One month down, nine to go...

This one will be brief as mondays always make me very tired, but I wanted to write something, as today marks the end of one month here. I'm not quite sure how I feel about this, a mixture of accomplishment, distress, sadness, eagerness, and laziness flood me all at once, I guess. Accomplishment because to my great surprise, and pleasure my French has improved. Distress because it hasn't improved a ton and there are only nine more months left to become fluent. Sadness because I like it here, and eagerness because I also miss Santa Fe (surprise, surprise, I know but its true). Laziness because, I am at heart a very lazy person and I have to work very hard to understand school, and nine months is a lot of school, and a lot of work, which the laziness in me (and there is a quite a chunk) wants to shrink from, but I'll do it because I have to, and because it is primarily that which will help my French. Well tomorrow is tuesday the hardest day of the week, and its late here so I'll say good bye, but never you fear another insanely long post is coming your way, I just have to work up the will power to type it up, as I wrote it by hand. Perhaps the laziness in me will be appeased by the oatmeal cookies I'm planning to bake as a means to use up the oats from my crumble.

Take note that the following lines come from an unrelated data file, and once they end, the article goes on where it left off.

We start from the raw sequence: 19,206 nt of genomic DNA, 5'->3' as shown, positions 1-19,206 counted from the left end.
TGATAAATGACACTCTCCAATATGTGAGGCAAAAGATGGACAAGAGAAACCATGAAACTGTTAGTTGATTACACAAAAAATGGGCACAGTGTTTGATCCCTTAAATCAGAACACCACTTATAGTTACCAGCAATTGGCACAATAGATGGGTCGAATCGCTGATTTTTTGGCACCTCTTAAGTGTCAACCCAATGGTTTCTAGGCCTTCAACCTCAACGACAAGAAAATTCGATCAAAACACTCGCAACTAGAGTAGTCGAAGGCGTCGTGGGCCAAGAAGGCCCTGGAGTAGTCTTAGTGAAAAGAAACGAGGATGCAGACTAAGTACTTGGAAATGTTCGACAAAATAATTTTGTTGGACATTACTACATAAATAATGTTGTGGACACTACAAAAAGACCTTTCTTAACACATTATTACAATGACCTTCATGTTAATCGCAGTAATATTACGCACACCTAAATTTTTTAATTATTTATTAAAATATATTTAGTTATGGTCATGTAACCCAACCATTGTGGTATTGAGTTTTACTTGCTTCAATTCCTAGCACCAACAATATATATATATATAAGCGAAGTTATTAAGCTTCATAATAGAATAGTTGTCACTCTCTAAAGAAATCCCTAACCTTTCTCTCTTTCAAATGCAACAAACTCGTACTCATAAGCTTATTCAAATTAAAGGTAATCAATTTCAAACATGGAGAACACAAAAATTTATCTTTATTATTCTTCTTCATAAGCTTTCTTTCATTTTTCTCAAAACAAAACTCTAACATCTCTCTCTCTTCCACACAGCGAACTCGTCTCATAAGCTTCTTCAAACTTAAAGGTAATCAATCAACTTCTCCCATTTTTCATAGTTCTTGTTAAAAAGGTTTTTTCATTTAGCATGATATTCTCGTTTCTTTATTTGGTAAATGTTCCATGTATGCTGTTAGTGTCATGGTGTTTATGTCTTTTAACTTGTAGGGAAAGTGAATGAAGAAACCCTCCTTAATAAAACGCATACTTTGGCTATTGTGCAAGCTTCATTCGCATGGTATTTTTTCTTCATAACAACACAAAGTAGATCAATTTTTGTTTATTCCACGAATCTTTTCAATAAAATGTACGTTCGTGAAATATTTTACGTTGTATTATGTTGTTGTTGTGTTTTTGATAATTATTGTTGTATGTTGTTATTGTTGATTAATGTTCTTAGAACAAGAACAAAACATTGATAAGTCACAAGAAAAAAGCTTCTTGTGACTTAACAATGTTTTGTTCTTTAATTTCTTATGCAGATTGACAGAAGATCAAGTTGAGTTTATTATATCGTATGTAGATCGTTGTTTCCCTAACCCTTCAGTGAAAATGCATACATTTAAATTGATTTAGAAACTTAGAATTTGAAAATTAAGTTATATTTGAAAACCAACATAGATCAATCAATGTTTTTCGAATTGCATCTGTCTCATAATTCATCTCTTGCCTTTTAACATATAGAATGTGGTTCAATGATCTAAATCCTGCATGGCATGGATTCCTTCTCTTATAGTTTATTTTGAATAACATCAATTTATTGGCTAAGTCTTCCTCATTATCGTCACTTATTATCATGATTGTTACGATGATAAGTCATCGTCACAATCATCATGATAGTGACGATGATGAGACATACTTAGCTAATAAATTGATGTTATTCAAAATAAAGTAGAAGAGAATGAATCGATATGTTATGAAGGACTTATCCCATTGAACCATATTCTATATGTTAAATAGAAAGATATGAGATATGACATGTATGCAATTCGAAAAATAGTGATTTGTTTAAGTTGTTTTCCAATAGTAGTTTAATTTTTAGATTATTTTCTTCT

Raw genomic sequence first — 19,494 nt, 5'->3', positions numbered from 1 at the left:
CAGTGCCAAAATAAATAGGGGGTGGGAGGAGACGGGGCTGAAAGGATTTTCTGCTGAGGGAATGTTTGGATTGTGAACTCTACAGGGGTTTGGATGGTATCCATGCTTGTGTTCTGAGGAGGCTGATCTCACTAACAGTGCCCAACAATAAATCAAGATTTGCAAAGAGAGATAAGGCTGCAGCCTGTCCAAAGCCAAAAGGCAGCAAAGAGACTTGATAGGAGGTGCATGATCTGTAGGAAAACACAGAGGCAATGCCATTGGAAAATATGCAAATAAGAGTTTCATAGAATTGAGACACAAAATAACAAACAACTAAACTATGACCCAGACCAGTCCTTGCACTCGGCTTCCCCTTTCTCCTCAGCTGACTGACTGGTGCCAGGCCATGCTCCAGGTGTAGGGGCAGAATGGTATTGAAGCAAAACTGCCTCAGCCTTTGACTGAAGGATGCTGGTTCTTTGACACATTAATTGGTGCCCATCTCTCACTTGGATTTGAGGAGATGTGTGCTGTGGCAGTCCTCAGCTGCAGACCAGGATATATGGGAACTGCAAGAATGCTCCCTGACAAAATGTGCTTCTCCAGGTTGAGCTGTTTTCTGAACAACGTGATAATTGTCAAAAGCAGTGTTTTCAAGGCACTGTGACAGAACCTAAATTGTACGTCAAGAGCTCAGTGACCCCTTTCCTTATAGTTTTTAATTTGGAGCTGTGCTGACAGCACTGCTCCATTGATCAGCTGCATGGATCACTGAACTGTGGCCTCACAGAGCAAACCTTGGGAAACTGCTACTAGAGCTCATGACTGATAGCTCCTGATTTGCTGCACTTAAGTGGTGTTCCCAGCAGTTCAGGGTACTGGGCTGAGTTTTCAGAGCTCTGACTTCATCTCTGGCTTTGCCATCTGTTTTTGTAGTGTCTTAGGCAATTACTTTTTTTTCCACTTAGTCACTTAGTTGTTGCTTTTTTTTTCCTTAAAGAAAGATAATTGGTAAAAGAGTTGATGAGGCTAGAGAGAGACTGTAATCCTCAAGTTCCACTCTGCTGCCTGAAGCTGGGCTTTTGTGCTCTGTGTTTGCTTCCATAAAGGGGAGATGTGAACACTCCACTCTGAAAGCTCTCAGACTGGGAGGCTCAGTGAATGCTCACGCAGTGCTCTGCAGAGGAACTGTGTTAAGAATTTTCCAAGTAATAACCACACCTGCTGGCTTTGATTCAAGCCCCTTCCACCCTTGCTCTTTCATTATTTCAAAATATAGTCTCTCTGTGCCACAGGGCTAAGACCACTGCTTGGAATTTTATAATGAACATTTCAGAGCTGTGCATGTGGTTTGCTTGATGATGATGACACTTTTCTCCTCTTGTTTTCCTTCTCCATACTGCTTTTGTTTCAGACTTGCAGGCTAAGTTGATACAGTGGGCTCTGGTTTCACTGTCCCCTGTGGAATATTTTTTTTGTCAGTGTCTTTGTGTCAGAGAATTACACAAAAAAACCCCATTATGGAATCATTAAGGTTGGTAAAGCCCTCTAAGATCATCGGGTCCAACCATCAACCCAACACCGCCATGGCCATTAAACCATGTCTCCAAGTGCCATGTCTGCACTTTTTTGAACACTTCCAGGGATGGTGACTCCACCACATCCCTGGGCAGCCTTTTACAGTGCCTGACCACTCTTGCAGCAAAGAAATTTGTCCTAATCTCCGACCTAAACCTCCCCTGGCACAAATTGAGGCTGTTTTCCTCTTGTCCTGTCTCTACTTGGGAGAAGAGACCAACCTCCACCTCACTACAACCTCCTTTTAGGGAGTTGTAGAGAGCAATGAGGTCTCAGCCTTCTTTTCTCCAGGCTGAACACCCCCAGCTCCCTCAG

a bientot,
p.s. I forgot to tell you coffee to go in the starbucks like coffee cups do not exixt in France, i guess coffee is just too important to the French to do on the fly. Unfortunately this means no quick coffee jolts in the afternoons for me, I have to wait until 5:30 when i get home from school and by then its better to just wait until after dinner, and then I'm usually to lazy (oh my laziness never ends).


more boulangerie,
some little cakes: orange chocolate,
and apple
plus some tarts

the boulangerie and the park

Peach Iced Tea, very popular here, very tasty,
my wonderful chocolate dipped cookie,
the street leading to my school,
the Tower,
the main square

a beautiful old house,
an elementary school,
a very lovely residential street,
both sides,
a cool building (the door from the previous batch is from this building)